By Neisha Roberts
The Alabama Baptist
We shop in diverse places. We live in diverse neighborhoods. We work in diverse places.” It’s because of these circumstances that Terrence Jones, pastor of Strong Tower at Washington Park, thinks it’s actually “harder for Christians to be segregated than it is to be together.”
But on Sunday morning “we somehow find ourselves … in a place where everybody looks like us and lives like us,” Jones said. “We kind of have to cut off all of our connections in our lives” to go to a church like that.
That’s why the Montgomery-area church Jones helped plant was founded on the fact that the blood of Christ on the cross tore down the dividing walls of hostility (see Eph. 2:11–12). From the beginning, Strong Tower leadership didn’t “see ‘multicultural’ as a thing to be manufactured but saw it as an outworking of what Jesus did on the cross,” Jones said. “It takes the pressure off of trying to engineer it. We wholeheartedly believe that Christ died for a group of people to be family — from every tribe, tongue and nation.”
Strong Tower, which was voted into the Montgomery Baptist Association in 2015, now sees about 150 gather every Sunday morning with about 45 percent African-American, 45 percent white and 10 percent Latino.
However, to be multicultural does take intentionality, Jones said. The team that planted Strong Tower was diverse at every level, which then funneled into the congregation, he said.
The music and culture of worship also has to be inclusive, Jones said.
“You cannot say you want to be multicultural and all your music is white or all your music is black. We intentionally sing hymns, gospel and contemporary because we want people to feel that there’s beauty in diversity. There’s something beautiful from every culture.”
But being multicultural is not the only “unique” thing about Strong Tower.
Washington Park, an area just south of the intersection of Interstates 65 and 85, is unique in that the neighborhood itself is considered 70 percent unreached, according to Jones. Its residents see a median income of $10,000 and 39 percent of residents over age 18 do not have a high school diploma.
“All those things can create an atmosphere of chaos and a different culture of how they deal with problems,” said Jones, noting that problems are often addressed through violence and drugs to “cope with the hopelessness.”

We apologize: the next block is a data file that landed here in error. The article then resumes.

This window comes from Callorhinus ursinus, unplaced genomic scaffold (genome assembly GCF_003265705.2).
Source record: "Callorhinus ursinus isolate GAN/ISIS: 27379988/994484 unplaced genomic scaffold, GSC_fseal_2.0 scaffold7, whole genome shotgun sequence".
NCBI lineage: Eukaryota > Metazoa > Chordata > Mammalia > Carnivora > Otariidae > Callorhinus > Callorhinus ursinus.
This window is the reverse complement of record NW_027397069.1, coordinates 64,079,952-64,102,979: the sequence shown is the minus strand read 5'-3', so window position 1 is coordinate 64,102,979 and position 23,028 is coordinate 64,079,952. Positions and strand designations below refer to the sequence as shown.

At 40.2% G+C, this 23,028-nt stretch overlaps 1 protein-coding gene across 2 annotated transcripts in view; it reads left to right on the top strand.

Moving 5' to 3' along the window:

A man was murdered in Washington Park the very weekend that Jones and his wife were on their first vision trip there. They’d traveled from California to see if Washington Park was where God was leading.
“As we were praying about what to do we realized, ‘Why would we not come here to help? There is such a huge need,’” Jones said. Soon after that trip Jones and his wife and five children moved to Washington Park.
That was five years ago.
Growing from 25 to 150, Strong Tower has seen an explosion of growth in the last 18 months. And it’s not because the church building is aesthetically pleasing, Jones said. Strong Tower meets in a partially finished gym owned by the ministry Common Ground Montgomery.
“We don’t have a fancy building but we do preach the Bible.”
In November 2016, nine people were baptized at Strong Tower and since then there have been two or three new believers trusting in their Savior every month, Jones said.
Making outreach a priority
When it comes to missions, Strong Tower makes outreach a priority. Members of the church have taken three missions trips to Thailand, as well as serving in Africa, Haiti, Ecuador, New York and Clarkston, Georgia.
Locally the church has what they call “missional communities” — small group Bible studies held in a member’s home. Sunday School classes also started in early March.
On April 29 the church will host a free medical clinic with a North American Mission Board mobile clinic offering several health screenings onsite.
“We’re always trying to figure out ways to serve our community. I think people appreciate the church because we’re very active.”
State missionary Lamar Duke, who works closely with church planters for the Alabama Baptist State Board of Missions (SBOM), said, “It’s pretty exciting to watch what God is doing in a community that needed the Lord.”
Duke, who’s visited Strong Tower a few times, described the church service as a “heavenly experience.”
“In Revelations it talks about every tribe, tongue and nation so Strong Tower is kind of like heaven practice,” said Duke, noting that the way Jones leads the congregation is exemplary.
“He has a lot of people doing a lot of different things and lets others take ownership and responsibility for their acts of service.”
‘A great leader’
Jones, who went through SBOM’s church planting assessment process, three-day church planting boot camp and coaching for a year, is “a great leader,” Duke said. And all SBOM resources made available to church planters like Jones are made possible “by gifts from Alabama Baptists through the Cooperative Program.”
As Jones and church leadership look to the future, they see loads of possibilities and have a robust five-year plan in place for Strong Tower that includes:
• Building a multipurpose facility on 13 acres of land they purchased (with help from an SBOM grant).
• Hosting an extension site of a job-training program already in place at First Baptist Church, Montgomery.
• Beginning an after-school program to reach the 2,000 kids in a three-mile radius around the property.
• Planting a church.
Jones said, “We see the budding in all of these things. Someone in our church has already said they want to be a church planter.”
So what has produced all this growth and progress at Strong Tower, the first church Jones has ever served as pastor?
That’s simple, Jones said. “I think the Lord is just blessing it … and has His hand on it.”